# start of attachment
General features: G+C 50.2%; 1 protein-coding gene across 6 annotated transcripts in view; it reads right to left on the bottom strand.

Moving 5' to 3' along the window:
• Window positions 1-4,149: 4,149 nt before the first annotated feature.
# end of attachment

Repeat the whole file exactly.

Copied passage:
General features: G+C 50.2%; 1 protein-coding gene across 6 annotated transcripts in view; it reads right to left on the bottom strand.

Moving 5' to 3' along the window:
• Window positions 1-4,149: 4,149 nt before the first annotated feature.